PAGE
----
Another example of phase adjustment involves use of digital delay lines configured for locking to the incoming reference clock frequency, for example by delaying a locally-controlled signal by 90 percent of its cycle, i.e., to obtain an earlier clock edge. However, such digital delay lines when implemented using the requisite inverter have a resolution limited to about 50-60 picoseconds, resulting in the disadvantage of having a relatively low degree of precision, limited accuracy, and a limited frequency range. Consequently, digital delay lines have a limited ability to provide precise phase adjustments.

In addition, digital phase shifting systems in an integrated circuit often rely on binary coding, where a digital value composed of N bits has a range of values from zero to 2N−1. Reliance on binary coding suffers from the disadvantage of Most Significant Bit (MSB) rollover, where a simultaneous transition in multiple bits due to a change in value (e.g., “7”=0111 to “8”=1000) creates numerous discontinuities in the circuits implementing the digital system, resulting in voltage spikes that may cause transient phase errors on the output signal; such voltage spikes may cause transient phase errors that may result in misinterpretation of a clock strobe, data, etc., resulting in errors due to instability of the output signal. Efforts to filter the voltage spikes, or the transient phase errors, from the output signal often are not practical in integrated circuits due to the added delay or the increased capacitance.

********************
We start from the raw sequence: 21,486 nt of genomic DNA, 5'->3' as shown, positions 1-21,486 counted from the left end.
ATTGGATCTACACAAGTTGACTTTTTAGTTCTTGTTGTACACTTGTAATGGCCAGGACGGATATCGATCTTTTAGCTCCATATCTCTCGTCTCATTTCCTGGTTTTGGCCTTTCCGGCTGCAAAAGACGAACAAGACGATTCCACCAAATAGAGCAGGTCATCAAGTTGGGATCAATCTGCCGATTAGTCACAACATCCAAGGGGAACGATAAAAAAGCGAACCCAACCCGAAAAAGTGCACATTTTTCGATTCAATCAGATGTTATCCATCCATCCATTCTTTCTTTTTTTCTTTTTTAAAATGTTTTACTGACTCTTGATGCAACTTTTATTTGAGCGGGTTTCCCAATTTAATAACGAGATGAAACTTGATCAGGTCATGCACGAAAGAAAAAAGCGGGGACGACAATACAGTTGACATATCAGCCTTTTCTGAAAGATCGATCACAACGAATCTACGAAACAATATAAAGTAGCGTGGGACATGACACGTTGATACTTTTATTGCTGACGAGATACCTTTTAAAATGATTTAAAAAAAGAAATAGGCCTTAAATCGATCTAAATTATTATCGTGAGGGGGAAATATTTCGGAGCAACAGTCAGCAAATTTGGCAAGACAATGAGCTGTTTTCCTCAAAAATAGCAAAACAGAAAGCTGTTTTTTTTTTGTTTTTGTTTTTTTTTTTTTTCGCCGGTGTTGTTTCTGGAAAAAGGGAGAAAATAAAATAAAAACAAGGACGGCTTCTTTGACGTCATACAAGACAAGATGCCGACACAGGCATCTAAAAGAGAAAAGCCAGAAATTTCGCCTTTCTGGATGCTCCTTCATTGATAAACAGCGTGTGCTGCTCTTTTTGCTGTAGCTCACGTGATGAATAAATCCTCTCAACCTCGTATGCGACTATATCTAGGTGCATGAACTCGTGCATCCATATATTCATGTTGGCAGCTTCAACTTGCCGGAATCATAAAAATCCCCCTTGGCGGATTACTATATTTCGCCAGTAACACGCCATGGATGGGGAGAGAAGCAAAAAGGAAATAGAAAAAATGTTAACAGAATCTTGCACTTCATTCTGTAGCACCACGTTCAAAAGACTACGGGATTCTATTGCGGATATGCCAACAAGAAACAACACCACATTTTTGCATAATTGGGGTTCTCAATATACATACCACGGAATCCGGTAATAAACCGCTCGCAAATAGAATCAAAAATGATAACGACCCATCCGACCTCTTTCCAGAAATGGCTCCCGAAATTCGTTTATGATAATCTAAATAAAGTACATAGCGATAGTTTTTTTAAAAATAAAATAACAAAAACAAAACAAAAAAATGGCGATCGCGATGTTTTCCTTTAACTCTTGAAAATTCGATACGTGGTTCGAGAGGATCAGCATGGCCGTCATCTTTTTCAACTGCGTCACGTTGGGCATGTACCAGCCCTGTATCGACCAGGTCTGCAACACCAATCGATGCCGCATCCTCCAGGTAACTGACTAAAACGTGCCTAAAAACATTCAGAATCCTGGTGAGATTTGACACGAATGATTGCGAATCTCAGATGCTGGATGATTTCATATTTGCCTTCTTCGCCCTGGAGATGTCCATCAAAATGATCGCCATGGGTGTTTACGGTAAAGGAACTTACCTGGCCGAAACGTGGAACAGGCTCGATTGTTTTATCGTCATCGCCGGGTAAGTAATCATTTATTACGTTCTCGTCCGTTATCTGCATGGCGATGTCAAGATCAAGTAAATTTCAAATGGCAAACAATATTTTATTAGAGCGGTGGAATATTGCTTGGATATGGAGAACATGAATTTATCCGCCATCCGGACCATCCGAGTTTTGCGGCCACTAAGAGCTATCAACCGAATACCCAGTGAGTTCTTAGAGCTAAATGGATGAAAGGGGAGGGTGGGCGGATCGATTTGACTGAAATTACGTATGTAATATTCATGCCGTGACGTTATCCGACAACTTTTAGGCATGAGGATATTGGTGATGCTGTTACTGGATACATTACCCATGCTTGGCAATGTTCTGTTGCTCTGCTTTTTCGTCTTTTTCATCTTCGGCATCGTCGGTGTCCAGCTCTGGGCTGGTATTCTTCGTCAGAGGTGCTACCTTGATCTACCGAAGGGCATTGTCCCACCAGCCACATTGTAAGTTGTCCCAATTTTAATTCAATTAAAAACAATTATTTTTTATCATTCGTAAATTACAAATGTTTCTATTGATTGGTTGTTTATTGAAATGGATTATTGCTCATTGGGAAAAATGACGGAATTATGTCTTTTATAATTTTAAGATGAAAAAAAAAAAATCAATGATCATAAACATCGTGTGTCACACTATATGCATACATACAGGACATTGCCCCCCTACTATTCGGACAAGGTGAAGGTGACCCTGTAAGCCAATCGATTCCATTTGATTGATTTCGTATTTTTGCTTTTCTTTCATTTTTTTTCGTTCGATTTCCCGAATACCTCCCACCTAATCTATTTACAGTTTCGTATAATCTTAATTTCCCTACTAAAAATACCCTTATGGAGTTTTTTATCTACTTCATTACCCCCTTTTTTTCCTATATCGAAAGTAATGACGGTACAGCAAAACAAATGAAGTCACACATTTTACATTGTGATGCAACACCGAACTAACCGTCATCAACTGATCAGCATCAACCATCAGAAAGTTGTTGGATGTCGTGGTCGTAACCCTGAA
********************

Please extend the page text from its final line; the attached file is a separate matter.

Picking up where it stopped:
In addition, implementation of digital phase shifting systems in an integrated circuit may encounter errors due to nonlinearities due to process variations encountered during manufacture of the integrated circuit.

Finally, digital phase shifting systems may suffer from the problem of adding a bias to the reference clock signal that may affect the duty cycle of the output signal.

SUMMARY OF THE INVENTION

There is a need for an arrangement that enables precise control within an integrated circuit of phase selection for phase alignment of a local clock signal with an external reference clock signal.

There also is a need for an arrangement that enables a digital phase alignment circuit to provide precise phase alignment between a local clock signal and an external reference clock signal, without generation of noise spikes or voltage spikes due to transitions in digital values.

There also is a need for an arrangement that enables each transmit and receive device in a synchronous system, implemented as a corresponding integrated circuit and configured for sending/receiving data according to a corresponding detected synchronous reference clock signal at a corresponding device interface, to digitally align (i.e., deskew) its corresponding local clock phase to the corresponding detected synchronous reference clock signal in order to minimize skewing of the corresponding local clock phase.